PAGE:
To say influencer marketing is a double-edged sword is truly an understatement, but when it comes to striking a collaborative relationship, brands may face many obstacles.
We’ve spoken to many marketers before about the risks faced with engaging influencers, but this time we are looking towards influencers to provide their side of the story.
Marketing’s Now Following column gets up close with social media personalities and celebrities to find out what more can be done to foster and strengthen the working relationship between influencers and marketers.
In this edition, we talk to the queen of influencers, Wendy Cheng, better known as Xiaxue about her experiences in the market since she started her online blog in 2003. Here she talks about evolving with different platforms and her top client pains.
She has worked with brands over the years such as ambassadorships with Datsumo Labo, Kao Merries, Tyre Queen and partnerships with Disney, Carragheen and L’Oreal to name a few.
She is also a host on her own show on Clicknetwork titled Xiaxue’s Guide to Life. Most recently, Cheng set the media industry abuzz with her collaboration with television network E! Asia for an original production called Wendy versus the World, starring herself.
In a very candid interview, Cheng gets real about the industry, which has over the years grown more saturated with more new faces emerging to get a piece of the pie.
Marketing: How did you start out as an influencer?
I didn’t really start out trying to be an influencer, it just sort of happened that way. When I started, blogging was new and YouTube wasn’t even invented yet! I just started writing on a website like an online diary and people started reading.
After a while, someone I counted as my mentor approached me and told me I could make a career out of this. He’s an entrepreneur and a really good friend and I am so glad that he told me to try this out. He said:
Why are you paying for your clothes, nails and hair? People would love to give it to you for free in exchange for a mention on your blog, which you are already doing anyway for brands you pay for!
I was really young at the time at only 18 years old. So I didn’t know how to go about doing this. It’s kind of difficult to sell yourself when people didn’t even know what blogs were – at the time.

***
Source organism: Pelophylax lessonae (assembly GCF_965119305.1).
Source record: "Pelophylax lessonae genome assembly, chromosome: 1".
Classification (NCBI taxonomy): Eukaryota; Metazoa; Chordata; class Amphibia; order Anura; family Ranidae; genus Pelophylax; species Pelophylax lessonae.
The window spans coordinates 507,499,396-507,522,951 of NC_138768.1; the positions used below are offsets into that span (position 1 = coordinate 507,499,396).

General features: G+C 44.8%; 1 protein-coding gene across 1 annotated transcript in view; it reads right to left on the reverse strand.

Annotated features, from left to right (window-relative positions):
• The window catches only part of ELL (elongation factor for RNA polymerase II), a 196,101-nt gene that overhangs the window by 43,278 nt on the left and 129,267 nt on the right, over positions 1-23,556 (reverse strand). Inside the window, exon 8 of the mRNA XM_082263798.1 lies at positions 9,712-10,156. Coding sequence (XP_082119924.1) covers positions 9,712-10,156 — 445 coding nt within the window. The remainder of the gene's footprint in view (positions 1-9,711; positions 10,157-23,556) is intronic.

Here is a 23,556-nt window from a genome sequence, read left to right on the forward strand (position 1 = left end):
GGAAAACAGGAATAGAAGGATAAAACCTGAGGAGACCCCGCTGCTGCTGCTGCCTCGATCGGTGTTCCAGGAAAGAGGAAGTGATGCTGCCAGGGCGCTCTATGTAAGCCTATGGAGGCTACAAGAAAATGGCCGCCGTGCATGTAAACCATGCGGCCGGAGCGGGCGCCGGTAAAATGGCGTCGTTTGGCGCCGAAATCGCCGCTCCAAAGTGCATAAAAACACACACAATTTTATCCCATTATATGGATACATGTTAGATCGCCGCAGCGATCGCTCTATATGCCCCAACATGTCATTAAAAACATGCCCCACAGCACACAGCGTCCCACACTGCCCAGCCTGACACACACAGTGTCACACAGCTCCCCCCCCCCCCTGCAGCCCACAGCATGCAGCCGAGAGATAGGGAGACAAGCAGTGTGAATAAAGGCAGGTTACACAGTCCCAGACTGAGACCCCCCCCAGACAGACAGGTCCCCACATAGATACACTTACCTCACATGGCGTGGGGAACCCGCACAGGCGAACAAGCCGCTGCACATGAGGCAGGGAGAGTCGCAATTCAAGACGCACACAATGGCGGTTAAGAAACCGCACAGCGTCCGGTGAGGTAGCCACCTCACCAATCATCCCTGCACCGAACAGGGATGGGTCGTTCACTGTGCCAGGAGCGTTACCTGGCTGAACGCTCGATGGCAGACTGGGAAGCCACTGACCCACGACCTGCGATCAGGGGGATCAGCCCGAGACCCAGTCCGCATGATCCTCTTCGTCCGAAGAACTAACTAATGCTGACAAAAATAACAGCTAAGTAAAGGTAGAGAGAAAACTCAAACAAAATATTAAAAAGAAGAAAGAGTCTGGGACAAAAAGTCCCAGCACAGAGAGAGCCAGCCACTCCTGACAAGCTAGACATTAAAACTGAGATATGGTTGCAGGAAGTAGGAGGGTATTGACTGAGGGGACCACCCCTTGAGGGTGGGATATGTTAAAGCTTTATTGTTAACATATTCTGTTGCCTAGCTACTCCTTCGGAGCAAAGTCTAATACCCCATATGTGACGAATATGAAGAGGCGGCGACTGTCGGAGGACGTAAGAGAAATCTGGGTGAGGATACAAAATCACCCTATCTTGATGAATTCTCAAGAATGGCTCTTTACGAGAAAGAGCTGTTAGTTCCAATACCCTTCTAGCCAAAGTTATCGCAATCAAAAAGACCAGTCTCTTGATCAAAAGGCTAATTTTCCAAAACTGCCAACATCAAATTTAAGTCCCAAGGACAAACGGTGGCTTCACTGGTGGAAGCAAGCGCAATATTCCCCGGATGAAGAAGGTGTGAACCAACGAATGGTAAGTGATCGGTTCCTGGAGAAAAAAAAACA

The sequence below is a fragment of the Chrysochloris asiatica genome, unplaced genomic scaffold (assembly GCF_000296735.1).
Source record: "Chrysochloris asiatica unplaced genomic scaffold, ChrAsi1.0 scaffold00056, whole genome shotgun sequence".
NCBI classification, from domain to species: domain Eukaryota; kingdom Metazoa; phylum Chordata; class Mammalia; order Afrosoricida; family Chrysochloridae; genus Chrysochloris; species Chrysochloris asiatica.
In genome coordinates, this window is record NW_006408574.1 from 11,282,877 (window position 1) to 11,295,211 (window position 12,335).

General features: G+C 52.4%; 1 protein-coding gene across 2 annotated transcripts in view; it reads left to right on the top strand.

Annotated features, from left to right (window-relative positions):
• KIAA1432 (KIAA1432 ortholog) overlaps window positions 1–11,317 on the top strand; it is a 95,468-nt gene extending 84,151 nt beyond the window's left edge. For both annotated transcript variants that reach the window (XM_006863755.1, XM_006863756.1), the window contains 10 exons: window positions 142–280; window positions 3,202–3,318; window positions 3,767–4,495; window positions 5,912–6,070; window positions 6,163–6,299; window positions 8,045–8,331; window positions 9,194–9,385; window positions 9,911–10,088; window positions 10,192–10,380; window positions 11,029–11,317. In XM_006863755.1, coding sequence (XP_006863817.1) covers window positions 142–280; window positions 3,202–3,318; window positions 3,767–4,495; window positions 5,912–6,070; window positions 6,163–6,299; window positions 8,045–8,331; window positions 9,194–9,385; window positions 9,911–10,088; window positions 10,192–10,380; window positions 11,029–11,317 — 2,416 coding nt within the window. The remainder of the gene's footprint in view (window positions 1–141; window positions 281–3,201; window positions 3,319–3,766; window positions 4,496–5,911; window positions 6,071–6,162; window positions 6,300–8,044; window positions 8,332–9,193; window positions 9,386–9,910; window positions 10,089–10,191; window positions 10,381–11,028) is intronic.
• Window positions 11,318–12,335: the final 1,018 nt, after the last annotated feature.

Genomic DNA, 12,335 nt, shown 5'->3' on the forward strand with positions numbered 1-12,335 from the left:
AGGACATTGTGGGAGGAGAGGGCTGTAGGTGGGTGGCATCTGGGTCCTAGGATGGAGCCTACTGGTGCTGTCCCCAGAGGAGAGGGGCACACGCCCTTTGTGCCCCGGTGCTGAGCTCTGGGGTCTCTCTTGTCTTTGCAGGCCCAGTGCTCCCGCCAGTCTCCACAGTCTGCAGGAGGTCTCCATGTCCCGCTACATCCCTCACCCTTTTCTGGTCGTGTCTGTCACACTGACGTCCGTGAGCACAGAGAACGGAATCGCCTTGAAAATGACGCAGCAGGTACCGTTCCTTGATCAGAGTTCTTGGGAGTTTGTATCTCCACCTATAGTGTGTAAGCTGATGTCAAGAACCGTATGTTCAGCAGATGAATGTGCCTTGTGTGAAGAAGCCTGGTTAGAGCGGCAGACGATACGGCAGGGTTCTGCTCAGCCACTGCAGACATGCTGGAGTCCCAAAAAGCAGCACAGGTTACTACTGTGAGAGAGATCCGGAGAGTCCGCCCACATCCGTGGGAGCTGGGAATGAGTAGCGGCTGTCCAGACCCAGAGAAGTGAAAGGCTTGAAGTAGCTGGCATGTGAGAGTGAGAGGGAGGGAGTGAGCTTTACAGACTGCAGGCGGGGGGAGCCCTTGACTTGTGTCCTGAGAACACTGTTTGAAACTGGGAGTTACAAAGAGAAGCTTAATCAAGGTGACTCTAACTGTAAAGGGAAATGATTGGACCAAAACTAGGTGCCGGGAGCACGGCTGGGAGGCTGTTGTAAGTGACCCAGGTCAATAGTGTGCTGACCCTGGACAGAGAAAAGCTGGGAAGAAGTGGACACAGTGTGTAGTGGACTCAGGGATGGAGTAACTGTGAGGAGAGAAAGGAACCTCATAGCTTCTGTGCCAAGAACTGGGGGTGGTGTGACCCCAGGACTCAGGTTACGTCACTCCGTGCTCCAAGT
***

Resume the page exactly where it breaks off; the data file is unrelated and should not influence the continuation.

Marketing: What were some of the challenges you faced along the way?
It was very difficult to translate to the average business owner what gain you could give to them initially without them already seeing results from other people or businesses. Nobody was doing brand-influencer sponsorships at the time.
My mentor told me to create a portfolio of all the successful posts I have as well, who I am as well as the statistics of my blog, and give it to the businesses that I wanted sponsorship or money from. It was kind of painful at first because I felt very paiseh [embarrassed] to do it. I couldn’t afford a manager at the time so I created my portfolio, and to my surprise, there were brands who would do my nails and hair for free, in that earlier era.
One of my first hair sponsorships was from Kimage. The people in charge were really nice – but I don’t think they valued me as their client or consumer of a product that they wanted because I was placed under the care of their “Academy”. I would get my hair done by students – but it was free and I do understand that it was an untried area for them. I also had a nails sponsorship.
Because I was so used to what traditional media placed as expectations, I actually told these brands that their engagement with me was an ambassadorship, just like how Fann Wong was for New Moon Abalone. Ambassadorships come with a certain expectation which goes beyond ads; you have to stand for the things the brand believes in.
So when I posted a controversial blog entry about handicap toilets, there was quite a lot of hoo-ha about it, and these brands I was working with actually dropped me. Those were the two first big ambassadorships I got dropped from – and that taught me a lesson.
Afterwards I was very careful about saying who I endorsed.
If a client wants an ambassadorship, they have to be prepared for the fact that I am a controversial person.
Marketing: How has the influencer/media landscape changed from then until now?
Definitely the speed of the Internet has changed and people are getting less patient.
In the past, I think audiences did not want to watch videos as much because of the bandwidth it took up, coupled with the internet being slow and laggy. But now, you can watch a YouTube video on train or wherever with 4G. It is quick and there are no problems with it.
So, I think people are just going towards things that are more content-heavy.
You can have more packed into a video, with audio and much more as audiences expect more of you than just text.
The fact that we are always on our smartphones as opposed to our computers changes things as well, it makes having a presence on apps very important – unless you are on an app you can’t really get those eyeballs because people just go on different apps. They don’t want to go on Safari and click to read.
Marketing: How was the transition like from blogging to social media?
Personally for me, when the Instagram trend came about, was very easy for me at first because of Dash’s [her son] pictures and everything. It was just growing, and I didn’t really care about it. It felt so natural to me because I’ve always been so good at what I’m doing.